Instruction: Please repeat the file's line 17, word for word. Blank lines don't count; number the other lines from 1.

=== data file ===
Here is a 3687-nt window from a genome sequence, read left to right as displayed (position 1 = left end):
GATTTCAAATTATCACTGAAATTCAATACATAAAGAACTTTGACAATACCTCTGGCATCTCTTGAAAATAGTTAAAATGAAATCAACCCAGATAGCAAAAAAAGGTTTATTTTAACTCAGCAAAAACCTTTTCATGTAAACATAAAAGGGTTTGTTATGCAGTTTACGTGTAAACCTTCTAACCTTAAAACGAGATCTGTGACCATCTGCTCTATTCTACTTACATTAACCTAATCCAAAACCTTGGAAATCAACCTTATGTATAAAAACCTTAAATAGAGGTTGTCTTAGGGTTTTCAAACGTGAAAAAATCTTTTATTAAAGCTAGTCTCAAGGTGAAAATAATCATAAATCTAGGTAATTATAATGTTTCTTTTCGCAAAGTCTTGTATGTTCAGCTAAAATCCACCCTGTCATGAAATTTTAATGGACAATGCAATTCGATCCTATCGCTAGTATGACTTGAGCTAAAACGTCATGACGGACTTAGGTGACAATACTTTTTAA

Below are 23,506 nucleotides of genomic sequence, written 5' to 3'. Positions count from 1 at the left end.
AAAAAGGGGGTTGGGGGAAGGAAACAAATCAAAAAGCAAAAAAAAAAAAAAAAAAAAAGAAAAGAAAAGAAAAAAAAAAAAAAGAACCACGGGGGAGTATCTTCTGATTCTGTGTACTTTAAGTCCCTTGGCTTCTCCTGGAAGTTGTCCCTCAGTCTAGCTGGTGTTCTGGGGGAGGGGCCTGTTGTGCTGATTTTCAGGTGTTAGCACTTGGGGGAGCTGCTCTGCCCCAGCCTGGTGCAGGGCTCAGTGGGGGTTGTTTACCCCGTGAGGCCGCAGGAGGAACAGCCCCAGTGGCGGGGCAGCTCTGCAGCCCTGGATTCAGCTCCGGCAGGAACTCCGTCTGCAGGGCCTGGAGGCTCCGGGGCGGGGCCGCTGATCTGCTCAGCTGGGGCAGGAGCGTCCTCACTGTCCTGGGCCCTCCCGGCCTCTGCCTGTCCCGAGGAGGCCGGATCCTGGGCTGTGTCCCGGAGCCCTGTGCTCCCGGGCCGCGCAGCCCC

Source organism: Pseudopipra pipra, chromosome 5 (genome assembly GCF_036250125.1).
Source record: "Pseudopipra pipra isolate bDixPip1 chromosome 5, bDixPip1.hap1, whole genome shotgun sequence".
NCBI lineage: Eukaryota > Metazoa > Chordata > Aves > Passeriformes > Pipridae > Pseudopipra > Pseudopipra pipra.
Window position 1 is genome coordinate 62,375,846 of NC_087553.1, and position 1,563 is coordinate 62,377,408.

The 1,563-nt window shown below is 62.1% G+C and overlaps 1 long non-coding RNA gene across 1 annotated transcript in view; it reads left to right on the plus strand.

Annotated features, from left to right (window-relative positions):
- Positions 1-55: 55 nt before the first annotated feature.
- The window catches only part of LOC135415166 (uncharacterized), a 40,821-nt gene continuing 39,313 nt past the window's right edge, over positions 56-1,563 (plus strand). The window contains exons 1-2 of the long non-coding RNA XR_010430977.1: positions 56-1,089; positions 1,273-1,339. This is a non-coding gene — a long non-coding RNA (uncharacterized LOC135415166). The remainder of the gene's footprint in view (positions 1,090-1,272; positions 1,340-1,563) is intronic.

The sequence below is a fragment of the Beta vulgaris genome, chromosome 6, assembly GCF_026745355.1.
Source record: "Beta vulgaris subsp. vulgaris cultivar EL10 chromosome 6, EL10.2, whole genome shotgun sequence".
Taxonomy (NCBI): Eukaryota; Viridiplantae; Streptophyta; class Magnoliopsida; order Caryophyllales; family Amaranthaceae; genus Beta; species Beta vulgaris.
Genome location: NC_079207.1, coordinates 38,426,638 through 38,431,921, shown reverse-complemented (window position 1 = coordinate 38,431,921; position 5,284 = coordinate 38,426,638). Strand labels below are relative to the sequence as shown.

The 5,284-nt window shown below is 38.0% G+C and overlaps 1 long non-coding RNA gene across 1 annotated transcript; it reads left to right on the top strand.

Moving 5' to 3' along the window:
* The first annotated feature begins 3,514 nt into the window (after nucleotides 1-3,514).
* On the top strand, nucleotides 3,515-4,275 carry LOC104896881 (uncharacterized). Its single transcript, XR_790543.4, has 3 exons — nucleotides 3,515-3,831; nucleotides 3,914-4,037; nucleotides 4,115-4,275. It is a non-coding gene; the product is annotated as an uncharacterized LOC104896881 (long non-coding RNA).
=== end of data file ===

The 5,284-nt window shown below is 38.0% G+C and overlaps 1 long non-coding RNA gene across 1 annotated transcript; it reads left to right on the top strand.